To look at the current real value of citizenship, we need to ask ourselves: "What is the value of a financial instrument that pays $10,000 the rest of your life—and the lifetime of your descendents in perpetuity—and is likely to be periodically adjusted for inflation?"
I would estimate the value of such an instrument at least $300,000—using the overly conservative assumptions of a discount rate of 3% for long term inflation-free return, assuming that future generations start when the present generation dies—not assuming any multiplier effect for future generations.
Even if we just look at the current average value of existing spending per American, we get a figure of around $153,000 using similar excessively conservative assumptions. The median level of benefits received by the current US population is likely significantly more.
As a progressive, I would favor sensible expansion of US government social programs and economic regulation. After we have contained the excesses of corporate welfare queens like Bill Gates and Larry Ellison, invested appropriately in US education and infrastructure, and adjusted the supply of immigration rights to something approaching the needs of the American citizenry, I'd guess the present value of US citizenship to be closer to $450,000.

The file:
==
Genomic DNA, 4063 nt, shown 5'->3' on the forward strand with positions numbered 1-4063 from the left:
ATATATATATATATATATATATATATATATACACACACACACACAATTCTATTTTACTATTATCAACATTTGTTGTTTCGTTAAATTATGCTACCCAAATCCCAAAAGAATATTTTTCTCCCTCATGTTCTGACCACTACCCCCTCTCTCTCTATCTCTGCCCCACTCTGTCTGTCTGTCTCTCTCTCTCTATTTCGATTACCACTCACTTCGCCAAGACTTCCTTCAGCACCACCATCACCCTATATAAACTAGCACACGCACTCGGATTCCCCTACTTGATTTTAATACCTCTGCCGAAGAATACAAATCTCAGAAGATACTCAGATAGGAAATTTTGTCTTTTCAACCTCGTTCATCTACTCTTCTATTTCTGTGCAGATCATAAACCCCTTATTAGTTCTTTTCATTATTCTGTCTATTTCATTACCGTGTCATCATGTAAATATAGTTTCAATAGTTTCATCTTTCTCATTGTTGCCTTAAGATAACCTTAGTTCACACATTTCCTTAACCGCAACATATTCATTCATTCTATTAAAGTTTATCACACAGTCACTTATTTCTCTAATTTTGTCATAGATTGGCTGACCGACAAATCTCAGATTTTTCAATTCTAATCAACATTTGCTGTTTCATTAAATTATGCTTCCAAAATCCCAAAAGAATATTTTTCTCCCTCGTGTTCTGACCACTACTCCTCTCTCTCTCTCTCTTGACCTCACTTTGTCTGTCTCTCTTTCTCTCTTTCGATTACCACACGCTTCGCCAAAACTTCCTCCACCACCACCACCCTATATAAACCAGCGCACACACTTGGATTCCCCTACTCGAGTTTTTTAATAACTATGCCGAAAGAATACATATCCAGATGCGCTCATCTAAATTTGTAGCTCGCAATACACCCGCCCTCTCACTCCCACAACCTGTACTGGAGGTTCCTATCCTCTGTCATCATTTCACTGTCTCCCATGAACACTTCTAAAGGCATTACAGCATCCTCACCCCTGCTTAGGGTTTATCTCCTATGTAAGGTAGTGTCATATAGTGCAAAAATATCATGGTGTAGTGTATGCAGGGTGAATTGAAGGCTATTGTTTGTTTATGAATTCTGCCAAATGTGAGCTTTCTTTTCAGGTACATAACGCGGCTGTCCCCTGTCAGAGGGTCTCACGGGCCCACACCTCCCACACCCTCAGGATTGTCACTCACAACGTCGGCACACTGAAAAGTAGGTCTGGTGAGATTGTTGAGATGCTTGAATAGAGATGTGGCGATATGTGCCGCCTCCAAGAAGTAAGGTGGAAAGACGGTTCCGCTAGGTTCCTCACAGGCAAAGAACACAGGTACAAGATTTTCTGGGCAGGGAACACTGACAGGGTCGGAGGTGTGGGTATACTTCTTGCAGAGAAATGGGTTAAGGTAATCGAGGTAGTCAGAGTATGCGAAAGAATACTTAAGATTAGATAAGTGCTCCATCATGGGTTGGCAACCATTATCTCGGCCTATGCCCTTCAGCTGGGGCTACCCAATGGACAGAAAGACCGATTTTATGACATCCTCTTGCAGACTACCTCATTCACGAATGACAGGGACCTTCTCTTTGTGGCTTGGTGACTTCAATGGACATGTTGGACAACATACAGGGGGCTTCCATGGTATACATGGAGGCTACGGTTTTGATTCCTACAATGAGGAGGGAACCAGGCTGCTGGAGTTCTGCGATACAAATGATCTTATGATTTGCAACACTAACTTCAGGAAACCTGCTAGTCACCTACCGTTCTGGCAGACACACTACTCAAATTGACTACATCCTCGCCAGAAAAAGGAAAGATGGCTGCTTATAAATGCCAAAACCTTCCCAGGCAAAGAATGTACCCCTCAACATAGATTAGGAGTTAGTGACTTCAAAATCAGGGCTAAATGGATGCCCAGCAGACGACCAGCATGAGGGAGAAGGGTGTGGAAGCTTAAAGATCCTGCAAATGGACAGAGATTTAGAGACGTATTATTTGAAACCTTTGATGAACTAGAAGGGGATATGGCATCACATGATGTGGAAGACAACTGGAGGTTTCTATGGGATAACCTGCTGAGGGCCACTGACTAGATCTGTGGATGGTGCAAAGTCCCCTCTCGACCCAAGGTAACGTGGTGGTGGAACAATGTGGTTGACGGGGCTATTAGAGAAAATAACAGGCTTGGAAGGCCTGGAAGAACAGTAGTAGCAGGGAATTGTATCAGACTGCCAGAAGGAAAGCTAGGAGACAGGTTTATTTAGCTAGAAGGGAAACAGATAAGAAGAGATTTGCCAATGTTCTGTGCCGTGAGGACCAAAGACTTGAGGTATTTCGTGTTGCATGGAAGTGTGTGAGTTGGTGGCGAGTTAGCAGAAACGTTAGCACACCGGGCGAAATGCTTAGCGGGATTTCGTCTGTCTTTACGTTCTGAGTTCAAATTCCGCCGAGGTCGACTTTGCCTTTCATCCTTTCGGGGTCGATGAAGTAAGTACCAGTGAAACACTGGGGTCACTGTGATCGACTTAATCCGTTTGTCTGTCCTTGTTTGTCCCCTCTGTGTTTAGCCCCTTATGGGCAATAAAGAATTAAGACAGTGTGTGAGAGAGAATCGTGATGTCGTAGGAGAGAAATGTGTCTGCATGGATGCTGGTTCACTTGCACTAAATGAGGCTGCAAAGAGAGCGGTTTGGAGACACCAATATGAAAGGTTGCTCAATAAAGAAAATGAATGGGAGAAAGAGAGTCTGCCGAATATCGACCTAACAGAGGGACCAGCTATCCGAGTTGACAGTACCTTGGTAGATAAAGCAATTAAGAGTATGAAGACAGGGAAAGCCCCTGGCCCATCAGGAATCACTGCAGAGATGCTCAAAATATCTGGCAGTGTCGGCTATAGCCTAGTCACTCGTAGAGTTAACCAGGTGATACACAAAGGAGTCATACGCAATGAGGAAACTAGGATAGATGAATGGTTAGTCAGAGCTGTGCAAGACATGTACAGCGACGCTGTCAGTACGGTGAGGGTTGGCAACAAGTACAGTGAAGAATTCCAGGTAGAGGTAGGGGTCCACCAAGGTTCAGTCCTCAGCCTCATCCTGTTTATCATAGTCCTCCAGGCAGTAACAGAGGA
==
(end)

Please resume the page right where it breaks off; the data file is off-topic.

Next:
I would argue for looking at the value of benefits while discounting taxes like FICA that all US citizens typically pay—because, if you look at world markets, those citizens wouldn't readily get markedly more for their labor than US labor markets pay—even in locales without those social services and similar cost of living.
There are peculiarities in arrangements like WTO regulations that virtually mandate tax arrangements that are collected broadly on payrolls. However, the economic reality is that these taxes tend indirectly to fall largely on landed property and the most monopolistic of businesses and wealth concentration. If we eliminated these taxes, after a time, we would likely see property values rise rather than the take-home pay of folks of modest means (which is largely the legacy of the Reagan-Bush era when the wealth held by the top 1% went from 20.5% to 37.2%).